this review originally appeared in Thaumaturgy, a blog dedicated to new experimental and psychedelic music
Thursday, Feburary 22, 2005
green inferno, by bird show
Many people coming to Green Inferno will already be familiar with Ben Vida, most likely from his relatively high-profile work with Town and Country. Fans of that outstanding ensemble might find, at least intially, that Green Inferno isn't exactly what they expected: the album opens with a loud nasal drone and an exuberant kalimba rhythm that is miles away from the acoustic constructions that have become Town and Country's stock-in-trade (and even further from the gentle arrangments for solo guitar that constitute Vida's 2000 album, Mpls.). With this opener ("All Afternoon") the album immediately earns its title, plunging us, without warning, into a chromatic head-space of teeming fractal intensity.
This opening is especially startling because it seems to draw its inspiration from a tradition of African ritual music, rather than from the tradition of Western art music that I'd more readily associate with Vida. Upon reflection this shift isn't actually so surprising: American minimalists have long been fascinated with the open-ended form and trance-inducing repetitions of African musica piece like Steve Reich's Drumming (1971), heavily informed by Reich's study of Ghanan polyrhythms, serves as the best expression of this tendency.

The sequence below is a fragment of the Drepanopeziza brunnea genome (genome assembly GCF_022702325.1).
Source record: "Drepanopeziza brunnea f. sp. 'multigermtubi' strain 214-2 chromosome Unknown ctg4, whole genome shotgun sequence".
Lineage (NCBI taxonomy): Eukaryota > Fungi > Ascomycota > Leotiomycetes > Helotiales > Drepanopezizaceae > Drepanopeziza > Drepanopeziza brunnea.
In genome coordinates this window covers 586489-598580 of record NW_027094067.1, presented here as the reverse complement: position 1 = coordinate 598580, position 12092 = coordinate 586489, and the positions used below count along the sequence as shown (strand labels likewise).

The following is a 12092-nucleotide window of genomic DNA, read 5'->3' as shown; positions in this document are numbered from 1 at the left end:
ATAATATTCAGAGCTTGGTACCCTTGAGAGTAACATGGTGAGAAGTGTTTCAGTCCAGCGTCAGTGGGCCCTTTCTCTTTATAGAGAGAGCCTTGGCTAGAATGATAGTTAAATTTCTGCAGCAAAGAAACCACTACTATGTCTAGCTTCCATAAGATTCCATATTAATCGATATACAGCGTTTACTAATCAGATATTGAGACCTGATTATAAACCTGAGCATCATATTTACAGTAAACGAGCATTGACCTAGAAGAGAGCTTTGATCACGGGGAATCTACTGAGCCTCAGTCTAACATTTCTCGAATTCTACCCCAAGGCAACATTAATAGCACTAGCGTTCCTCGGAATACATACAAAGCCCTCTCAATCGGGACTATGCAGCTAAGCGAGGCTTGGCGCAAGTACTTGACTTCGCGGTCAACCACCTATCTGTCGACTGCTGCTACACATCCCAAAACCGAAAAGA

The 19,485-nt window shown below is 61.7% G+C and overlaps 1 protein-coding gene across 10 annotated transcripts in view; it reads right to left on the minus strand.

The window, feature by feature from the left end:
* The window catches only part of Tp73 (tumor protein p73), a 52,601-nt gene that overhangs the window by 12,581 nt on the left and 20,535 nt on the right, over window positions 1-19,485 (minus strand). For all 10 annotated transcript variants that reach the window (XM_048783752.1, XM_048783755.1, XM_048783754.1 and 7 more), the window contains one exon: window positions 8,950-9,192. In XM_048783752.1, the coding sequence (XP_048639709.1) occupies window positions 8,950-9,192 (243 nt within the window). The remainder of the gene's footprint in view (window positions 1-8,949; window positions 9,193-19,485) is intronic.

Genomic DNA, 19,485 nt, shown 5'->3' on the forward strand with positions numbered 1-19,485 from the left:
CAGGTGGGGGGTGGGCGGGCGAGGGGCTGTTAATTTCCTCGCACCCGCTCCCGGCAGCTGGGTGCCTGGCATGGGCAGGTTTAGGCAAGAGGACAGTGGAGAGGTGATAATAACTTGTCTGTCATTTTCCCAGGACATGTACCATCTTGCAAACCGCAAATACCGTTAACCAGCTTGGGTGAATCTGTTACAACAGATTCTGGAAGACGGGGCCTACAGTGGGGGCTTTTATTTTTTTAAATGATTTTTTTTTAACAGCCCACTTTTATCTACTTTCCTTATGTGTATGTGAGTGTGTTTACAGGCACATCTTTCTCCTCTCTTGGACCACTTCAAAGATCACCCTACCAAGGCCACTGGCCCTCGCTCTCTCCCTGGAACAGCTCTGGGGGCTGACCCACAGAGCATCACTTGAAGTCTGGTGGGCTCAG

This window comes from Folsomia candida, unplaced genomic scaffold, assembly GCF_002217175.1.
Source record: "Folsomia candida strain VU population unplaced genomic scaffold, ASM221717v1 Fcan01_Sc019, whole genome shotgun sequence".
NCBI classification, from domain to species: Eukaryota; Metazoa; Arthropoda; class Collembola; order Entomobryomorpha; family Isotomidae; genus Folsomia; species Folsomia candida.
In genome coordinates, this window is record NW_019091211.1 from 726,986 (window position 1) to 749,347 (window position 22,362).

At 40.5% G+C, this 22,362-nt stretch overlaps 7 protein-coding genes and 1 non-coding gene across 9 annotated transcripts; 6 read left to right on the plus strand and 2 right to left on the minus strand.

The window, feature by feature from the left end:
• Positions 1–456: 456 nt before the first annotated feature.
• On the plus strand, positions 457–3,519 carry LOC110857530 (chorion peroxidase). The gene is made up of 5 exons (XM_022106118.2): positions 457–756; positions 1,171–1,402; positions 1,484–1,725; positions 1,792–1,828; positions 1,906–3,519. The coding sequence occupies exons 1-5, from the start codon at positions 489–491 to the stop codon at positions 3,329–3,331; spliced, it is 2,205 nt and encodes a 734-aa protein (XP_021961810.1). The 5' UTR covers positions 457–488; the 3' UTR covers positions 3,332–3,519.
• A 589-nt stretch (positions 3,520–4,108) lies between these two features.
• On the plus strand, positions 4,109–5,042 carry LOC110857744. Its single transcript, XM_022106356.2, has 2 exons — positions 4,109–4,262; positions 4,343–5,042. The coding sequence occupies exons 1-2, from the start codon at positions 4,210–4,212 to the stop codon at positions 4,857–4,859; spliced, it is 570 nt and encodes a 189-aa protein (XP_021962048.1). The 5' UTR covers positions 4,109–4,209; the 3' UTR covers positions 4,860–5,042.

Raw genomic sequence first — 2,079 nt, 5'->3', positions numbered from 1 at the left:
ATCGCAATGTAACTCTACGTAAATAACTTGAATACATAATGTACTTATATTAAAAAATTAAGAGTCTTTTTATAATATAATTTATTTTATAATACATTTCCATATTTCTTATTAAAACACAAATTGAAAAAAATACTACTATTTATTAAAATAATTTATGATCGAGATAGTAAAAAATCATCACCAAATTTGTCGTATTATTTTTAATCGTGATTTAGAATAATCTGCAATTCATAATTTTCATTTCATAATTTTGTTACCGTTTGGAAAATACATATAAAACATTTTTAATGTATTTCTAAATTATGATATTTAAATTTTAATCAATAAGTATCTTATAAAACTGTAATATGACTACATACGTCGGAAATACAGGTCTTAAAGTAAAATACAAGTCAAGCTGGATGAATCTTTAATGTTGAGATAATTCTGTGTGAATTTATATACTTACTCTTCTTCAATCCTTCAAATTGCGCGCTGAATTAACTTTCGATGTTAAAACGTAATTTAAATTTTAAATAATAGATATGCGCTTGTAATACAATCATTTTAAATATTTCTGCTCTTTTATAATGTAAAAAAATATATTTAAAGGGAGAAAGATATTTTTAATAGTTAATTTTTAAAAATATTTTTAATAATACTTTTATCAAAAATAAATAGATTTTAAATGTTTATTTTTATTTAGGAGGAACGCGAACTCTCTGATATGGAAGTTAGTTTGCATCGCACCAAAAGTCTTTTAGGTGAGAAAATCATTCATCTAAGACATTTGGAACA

Not all of Green Inferno owes as heavy a debt to African traditional musics, however: the harmonium drones, acoustic guitar and trumpet of a piece like "Always / Never Sleep" would feel quite at home on a Town and Country album, and the album's vocal pieces, in which Vida murmurs vocals over field recordings of insectile hum, feel almost like a response to the sun-dappled meadow psychedelia of the Jewelled Antler folks. Then there's the short vocal piece "Landlovers," which, with its dazed croon, weird multitracking effects, and languid trumpet swells, uncannily evokes Chet Baker's collaborations with Terry Riley.
This compelling array of hybrid forms makes Green Inferno a consistently intriguing album. At its best it will show you a route through intricacy to bliss.